New Data: Fistula Surgery Yields High Impact at a Very Low Cost

Graphic with smiling patient that says "Fistula surgery has a cost per disability-adjusted life year (DALY) averted of $58."

Peer-reviewed research demonstrates that treating fistula is highly cost-effective—more so than comparable interventions.

How far does a fistula-care dollar go? According to peer-reviewed research conducted by members of the Fistula Foundation program staff, a dollar spent on treating obstetric fistula goes remarkably far toward improving the quality of a woman’s life. Using a widely accepted method for measuring the relative value of diverse health interventions, our team rigorously analyzed the cost-effectiveness of fistula repair surgery across 143 hospital sites in 27 countries. The results of their work—published this month by the International Journal of Gynecology and Obstetrics—show that fistula surgery achieves high impact at a relatively low cost.

Masthead for IJGO publication of Fistula Foundation paper on cost-effectiveness of fistula surgery.

“We already know that fistula surgery is one of the best bargains in the field of global health,” said Kate Grant, CEO of Fistula Foundation. “With this newly released study, we now have precise data on the incredible ‘bang for the buck’ that our partners deliver when they provide transformative healing to women with fistula. I applaud the great work of our program team in publishing these findings that reinforce the case for investing in fistula treatment at scale.”

In the study, coauthors Keerthana Rajagopal (associate program manager), Lindsey Pollaczek (chief program officer), Jesse Chu (former senior program manager), and Hannah Mann (former program intern) applied a health metric known as “DALYs,” or “disability-adjusted life years.” One DALY translates into the loss of one year of healthy life. Using this metric makes it possible to assess the relative “burden” of any given condition, and to compare the disease burden of various conditions.

In evaluating the impact of an intervention like fistula repair surgery, the relevant metric is DALYs averted—the number of disability-adjusted years of healthy life that the intervention will save or restore. Quantifying impact in this way enables researchers to assess the improvement in quality of life per dollar spent on the intervention. To measure the cost-effectiveness of an intervention, researchers simply divide the cost of delivering it by the number of DALYs averted.

In 2021 and 2022, Fistula Foundation supported 13,235 surgeries for either rectovaginal fistula (RVF) or vesicovaginal fistula (VVF). An analysis of the total DALYs averted as a result of these surgeries, and of the cost of providing those procedures, revealed a cost per DALY averted of $58.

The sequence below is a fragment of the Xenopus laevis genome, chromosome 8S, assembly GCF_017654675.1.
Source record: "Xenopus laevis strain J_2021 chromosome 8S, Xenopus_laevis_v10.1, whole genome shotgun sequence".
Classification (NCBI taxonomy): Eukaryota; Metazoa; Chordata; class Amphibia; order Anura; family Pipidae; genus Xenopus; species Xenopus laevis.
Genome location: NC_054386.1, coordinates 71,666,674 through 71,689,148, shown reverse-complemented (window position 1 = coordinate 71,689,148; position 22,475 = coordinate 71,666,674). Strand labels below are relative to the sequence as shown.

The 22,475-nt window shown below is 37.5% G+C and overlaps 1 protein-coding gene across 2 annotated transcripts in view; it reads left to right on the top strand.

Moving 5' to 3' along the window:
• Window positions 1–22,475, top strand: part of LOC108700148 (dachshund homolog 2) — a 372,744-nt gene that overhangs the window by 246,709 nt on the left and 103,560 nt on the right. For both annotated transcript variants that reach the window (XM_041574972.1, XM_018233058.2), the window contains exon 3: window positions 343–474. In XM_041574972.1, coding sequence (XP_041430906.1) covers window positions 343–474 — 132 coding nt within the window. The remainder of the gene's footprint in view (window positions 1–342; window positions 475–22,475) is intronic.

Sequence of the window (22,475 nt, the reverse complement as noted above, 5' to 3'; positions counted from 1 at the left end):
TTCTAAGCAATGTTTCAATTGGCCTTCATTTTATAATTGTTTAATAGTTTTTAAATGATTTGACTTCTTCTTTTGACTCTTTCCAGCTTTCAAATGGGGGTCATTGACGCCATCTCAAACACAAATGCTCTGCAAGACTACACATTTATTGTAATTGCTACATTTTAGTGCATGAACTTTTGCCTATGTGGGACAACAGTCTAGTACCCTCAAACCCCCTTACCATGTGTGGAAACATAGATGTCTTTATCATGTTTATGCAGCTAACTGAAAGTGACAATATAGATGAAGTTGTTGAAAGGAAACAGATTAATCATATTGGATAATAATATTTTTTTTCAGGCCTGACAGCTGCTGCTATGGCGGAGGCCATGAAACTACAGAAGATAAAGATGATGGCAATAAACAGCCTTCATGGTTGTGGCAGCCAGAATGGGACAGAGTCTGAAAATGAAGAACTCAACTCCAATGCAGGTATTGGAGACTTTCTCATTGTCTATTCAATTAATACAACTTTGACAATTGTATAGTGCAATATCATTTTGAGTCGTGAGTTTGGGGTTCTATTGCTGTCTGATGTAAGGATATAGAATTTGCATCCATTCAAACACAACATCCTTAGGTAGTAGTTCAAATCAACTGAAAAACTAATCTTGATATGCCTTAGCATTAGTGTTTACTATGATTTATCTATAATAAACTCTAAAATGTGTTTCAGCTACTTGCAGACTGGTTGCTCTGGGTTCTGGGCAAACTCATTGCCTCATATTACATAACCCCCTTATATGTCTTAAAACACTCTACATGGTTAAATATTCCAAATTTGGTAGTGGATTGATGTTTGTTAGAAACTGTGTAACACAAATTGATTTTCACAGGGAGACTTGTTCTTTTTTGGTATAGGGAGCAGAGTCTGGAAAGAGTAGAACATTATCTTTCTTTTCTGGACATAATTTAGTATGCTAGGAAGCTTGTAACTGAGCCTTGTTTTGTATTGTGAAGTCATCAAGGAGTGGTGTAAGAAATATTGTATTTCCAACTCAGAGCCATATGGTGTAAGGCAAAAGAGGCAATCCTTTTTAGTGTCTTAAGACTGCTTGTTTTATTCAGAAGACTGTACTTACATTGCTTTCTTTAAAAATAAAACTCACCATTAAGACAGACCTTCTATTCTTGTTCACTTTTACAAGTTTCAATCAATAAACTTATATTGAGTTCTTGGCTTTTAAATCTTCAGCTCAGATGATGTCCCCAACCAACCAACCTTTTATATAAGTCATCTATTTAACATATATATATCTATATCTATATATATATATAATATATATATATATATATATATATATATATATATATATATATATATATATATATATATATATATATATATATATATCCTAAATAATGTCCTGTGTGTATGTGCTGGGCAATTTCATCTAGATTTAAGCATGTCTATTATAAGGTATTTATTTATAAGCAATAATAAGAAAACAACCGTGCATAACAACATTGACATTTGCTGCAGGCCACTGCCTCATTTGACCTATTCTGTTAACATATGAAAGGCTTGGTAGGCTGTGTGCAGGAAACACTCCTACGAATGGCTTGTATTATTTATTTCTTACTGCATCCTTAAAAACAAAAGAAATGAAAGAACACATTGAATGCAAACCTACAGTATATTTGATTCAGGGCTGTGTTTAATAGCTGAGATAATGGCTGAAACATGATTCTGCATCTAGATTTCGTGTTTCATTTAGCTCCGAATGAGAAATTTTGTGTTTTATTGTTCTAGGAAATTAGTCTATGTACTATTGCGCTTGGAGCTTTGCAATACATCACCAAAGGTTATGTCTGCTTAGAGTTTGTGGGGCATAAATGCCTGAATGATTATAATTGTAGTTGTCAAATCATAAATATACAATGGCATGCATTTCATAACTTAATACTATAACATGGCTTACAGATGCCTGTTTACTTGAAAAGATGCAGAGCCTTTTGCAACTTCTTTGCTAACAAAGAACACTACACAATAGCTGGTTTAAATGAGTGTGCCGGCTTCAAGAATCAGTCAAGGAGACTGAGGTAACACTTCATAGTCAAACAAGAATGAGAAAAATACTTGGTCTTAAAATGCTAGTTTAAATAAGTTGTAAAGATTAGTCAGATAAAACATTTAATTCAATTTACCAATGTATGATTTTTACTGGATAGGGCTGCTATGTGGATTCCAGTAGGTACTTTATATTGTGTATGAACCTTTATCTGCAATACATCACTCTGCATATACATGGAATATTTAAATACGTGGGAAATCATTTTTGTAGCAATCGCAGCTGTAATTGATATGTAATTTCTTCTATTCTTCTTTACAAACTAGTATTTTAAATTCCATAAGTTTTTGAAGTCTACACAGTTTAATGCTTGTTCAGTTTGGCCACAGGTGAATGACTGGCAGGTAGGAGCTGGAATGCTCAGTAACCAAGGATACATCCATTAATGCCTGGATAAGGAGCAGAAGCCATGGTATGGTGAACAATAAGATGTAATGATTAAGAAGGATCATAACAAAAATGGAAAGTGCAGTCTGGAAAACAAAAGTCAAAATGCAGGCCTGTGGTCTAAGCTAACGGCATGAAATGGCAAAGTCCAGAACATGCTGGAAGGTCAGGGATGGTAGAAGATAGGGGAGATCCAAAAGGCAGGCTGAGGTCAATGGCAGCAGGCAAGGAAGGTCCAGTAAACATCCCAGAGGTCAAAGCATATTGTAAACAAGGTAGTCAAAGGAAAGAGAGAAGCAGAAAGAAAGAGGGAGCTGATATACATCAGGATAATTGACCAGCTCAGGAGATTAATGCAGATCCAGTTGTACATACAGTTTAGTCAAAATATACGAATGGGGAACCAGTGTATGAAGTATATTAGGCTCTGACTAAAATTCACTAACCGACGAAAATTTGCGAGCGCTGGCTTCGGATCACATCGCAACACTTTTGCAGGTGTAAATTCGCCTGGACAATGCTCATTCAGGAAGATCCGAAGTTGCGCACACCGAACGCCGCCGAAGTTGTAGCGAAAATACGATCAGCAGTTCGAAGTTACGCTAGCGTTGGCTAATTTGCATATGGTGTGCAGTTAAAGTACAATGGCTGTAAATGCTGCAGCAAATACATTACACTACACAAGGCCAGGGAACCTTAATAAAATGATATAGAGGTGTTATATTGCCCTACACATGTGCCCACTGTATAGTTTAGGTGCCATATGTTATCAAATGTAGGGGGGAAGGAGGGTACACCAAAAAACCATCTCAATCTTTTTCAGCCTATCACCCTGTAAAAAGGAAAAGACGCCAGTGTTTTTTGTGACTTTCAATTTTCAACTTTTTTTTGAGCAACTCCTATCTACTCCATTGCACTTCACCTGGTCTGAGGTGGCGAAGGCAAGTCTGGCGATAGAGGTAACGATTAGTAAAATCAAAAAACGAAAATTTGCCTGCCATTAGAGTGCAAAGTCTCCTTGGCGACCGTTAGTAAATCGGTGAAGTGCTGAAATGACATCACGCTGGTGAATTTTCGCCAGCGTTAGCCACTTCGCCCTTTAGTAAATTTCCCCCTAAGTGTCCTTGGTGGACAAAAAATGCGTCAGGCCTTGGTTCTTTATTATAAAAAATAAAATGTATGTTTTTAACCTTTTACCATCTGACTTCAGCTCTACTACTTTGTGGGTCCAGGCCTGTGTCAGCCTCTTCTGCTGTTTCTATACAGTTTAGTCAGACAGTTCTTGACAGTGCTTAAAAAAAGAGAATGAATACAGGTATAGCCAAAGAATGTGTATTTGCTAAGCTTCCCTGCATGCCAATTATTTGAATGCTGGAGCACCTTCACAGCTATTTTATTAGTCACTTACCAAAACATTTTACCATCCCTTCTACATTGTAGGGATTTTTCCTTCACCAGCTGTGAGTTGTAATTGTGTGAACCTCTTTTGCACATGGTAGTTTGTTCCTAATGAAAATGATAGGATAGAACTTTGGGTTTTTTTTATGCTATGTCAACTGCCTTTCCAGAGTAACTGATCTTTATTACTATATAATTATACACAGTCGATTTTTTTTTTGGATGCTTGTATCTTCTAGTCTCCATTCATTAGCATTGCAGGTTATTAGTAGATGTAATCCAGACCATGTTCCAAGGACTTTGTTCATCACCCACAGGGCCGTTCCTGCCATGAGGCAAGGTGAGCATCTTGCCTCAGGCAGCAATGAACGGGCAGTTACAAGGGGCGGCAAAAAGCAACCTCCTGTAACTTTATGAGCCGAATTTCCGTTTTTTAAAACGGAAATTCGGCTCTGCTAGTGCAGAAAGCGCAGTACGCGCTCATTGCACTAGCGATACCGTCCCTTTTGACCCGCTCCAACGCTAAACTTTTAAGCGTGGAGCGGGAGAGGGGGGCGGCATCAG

For this analysis, we did not include other types of surgery that Fistula Foundation supports, including perineal tear repair and urethral repair. The Institute for Health Metrics and Evaluation (IHME) does not publish disability-weighted assessments for those conditions. We also weighted only surgeries that resulted in a closed fistula with restored continence. This cautious approach ensured that our analysis would not overstate the effectiveness of our intervention.

To calculate the DALYs averted for RVF and VVF surgery, we compiled country-specific data on the average post-surgery lifespan of women who undergo this treatment. Next, we multiplied that data on years of restored continence by the number of successful RVF and VVF surgeries in each country. Then, crucially, we applied disability weights to the totals for each type of surgery. According to the Global Burden of Disease study conducted in 2019 by IHME, the disability weight for RVF is 0.501, and the disability weight for VVF is 0.342. Applying these weights to the RVF and VVF repairs that we supported in 2021 and 2022 yields a DALYs-averted total of 131,433.

Across our global network of partners, the total cost of providing RVF and VVF repair procedures in 2021 and 2022 was $7.6 million. (That figure encompasses direct treatment expenses, health provider fees, and costs associated with medical supplies and pre- and post-operative care.) Dividing that number by the DALYs-averted total results in a cost per DALY averted of $58.

That number compares favorably with the results of studies that apply the same DALYs-averted methodology to other interventions. A study of Operation Rainbow, an organization that provides orthopedic surgeries to children, yielded a cost per DALY averted of $343. Similarly, a study of efforts to bring full immunization to children calculated a cost per DALY averted of $438.

Another way to put the study’s finding in context is to compare the cost-per-DALY-averted figure for fistula surgery with the per-capita gross domestic product (GDP) of countries where fistula remains prevalent. According to a standard established by the WHO-CHOICE program, an intervention is highly cost-effective if the cost per DALY averted falls below that threshold. Across the 27 countries covered in the study, the average per-capita GDP is $1,212 and the lowest per-capita GDP is $364—figures that far exceed the $58-per-DALY-averted cost of fistula surgery.

Published on April 11, 2024

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